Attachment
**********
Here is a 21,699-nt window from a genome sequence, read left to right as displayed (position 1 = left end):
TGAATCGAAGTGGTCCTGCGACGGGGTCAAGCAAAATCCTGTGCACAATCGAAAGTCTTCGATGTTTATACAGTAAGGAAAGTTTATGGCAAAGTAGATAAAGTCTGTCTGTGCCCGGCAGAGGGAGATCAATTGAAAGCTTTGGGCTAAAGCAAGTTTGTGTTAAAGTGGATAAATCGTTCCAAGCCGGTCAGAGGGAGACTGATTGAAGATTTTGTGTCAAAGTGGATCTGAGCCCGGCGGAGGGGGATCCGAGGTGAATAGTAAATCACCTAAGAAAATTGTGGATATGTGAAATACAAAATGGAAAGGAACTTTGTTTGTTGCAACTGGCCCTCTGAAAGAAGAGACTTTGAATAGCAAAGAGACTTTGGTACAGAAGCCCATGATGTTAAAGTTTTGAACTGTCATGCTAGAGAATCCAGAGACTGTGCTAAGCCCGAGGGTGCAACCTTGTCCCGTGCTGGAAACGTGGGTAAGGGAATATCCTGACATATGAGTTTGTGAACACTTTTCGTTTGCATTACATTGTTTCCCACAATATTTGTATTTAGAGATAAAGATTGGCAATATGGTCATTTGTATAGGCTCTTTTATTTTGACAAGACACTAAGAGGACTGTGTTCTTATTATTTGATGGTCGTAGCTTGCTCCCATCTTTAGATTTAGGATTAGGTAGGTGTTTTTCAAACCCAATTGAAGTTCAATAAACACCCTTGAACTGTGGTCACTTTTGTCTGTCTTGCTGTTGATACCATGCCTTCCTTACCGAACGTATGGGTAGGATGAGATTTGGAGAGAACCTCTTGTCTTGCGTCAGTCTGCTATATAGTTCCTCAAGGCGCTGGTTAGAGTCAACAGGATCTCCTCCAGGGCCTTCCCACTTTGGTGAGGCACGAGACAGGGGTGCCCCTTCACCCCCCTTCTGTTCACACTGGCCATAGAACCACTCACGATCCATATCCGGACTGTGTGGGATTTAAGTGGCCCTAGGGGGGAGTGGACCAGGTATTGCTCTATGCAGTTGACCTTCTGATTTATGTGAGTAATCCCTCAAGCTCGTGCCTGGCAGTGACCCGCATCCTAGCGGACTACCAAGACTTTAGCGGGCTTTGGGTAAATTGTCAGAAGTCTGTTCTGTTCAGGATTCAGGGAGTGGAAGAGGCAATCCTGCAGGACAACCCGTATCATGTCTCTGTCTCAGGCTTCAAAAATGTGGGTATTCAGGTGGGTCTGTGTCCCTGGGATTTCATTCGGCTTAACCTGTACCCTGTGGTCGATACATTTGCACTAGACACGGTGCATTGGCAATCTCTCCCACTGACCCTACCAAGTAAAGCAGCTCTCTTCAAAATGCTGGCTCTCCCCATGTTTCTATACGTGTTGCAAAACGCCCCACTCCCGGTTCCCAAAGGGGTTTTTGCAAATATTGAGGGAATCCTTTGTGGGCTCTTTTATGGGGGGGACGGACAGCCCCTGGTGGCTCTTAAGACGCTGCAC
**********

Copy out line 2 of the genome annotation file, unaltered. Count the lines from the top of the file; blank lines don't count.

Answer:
TGAATCGAAGTGGTCCTGCGACGGGGTCAAGCAAAATCCTGTGCACAATCGAAAGTCTTCGATGTTTATACAGTAAGGAAAGTTTATGGCAAAGTAGATAAAGTCTGTCTGTGCCCGGCAGAGGGAGATCAATTGAAAGCTTTGGGCTAAAGCAAGTTTGTGTTAAAGTGGATAAATCGTTCCAAGCCGGTCAGAGGGAGACTGATTGAAGATTTTGTGTCAAAGTGGATCTGAGCCCGGCGGAGGGGGATCCGAGGTGAATAGTAAATCACCTAAGAAAATTGTGGATATGTGAAATACAAAATGGAAAGGAACTTTGTTTGTTGCAACTGGCCCTCTGAAAGAAGAGACTTTGAATAGCAAAGAGACTTTGGTACAGAAGCCCATGATGTTAAAGTTTTGAACTGTCATGCTAGAGAATCCAGAGACTGTGCTAAGCCCGAGGGTGCAACCTTGTCCCGTGCTGGAAACGTGGGTAAGGGAATATCCTGACATATGAGTTTGTGAACACTTTTCGTTTGCATTACATTGTTTCCCACAATATTTGTATTTAGAGATAAAGATTGGCAATATGGTCATTTGTATAGGCTCTTTTATTTTGACAAGACACTAAGAGGACTGTGTTCTTATTATTTGATGGTCGTAGCTTGCTCCCATCTTTAGATTTAGGATTAGGTAGGTGTTTTTCAAACCCAATTGAAGTTCAATAAACACCCTTGAACTGTGGTCACTTTTGTCTGTCTTGCTGTTGATACCATGCCTTCCTTACCGAACGTATGGGTAGGATGAGATTTGGAGAGAACCTCTTGTCTTGCGTCAGTCTGCTATATAGTTCCTCAAGGCGCTGGTTAGAGTCAACAGGATCTCCTCCAGGGCCTTCCCACTTTGGTGAGGCACGAGACAGGGGTGCCCCTTCACCCCCCTTCTGTTCACACTGGCCATAGAACCACTCACGATCCATATCCGGACTGTGTGGGATTTAAGTGGCCCTAGGGGGGAGTGGACCAGGTATTGCTCTATGCAGTTGACCTTCTGATTTATGTGAGTAATCCCTCAAGCTCGTGCCTGGCAGTGACCCGCATCCTAGCGGACTACCAAGACTTTAGCGGGCTTTGGGTAAATTGTCAGAAGTCTGTTCTGTTCAGGATTCAGGGAGTGGAAGAGGCAATCCTGCAGGACAACCCGTATCATGTCTCTGTCTCAGGCTTCAAAAATGTGGGTATTCAGGTGGGTCTGTGTCCCTGGGATTTCATTCGGCTTAACCTGTACCCTGTGGTCGATACATTTGCACTAGACACGGTGCATTGGCAATCTCTCCCACTGACCCTACCAAGTAAAGCAGCTCTCTTCAAAATGCTGGCTCTCCCCATGTTTCTATACGTGTTGCAAAACGCCCCACTCCCGGTTCCCAAAGGGGTTTTTGCAAATATTGAGGGAATCCTTTGTGGGCTCTTTTATGGGGGGGACGGACAGCCCCTGGTGGCTCTTAAGACGCTGCAC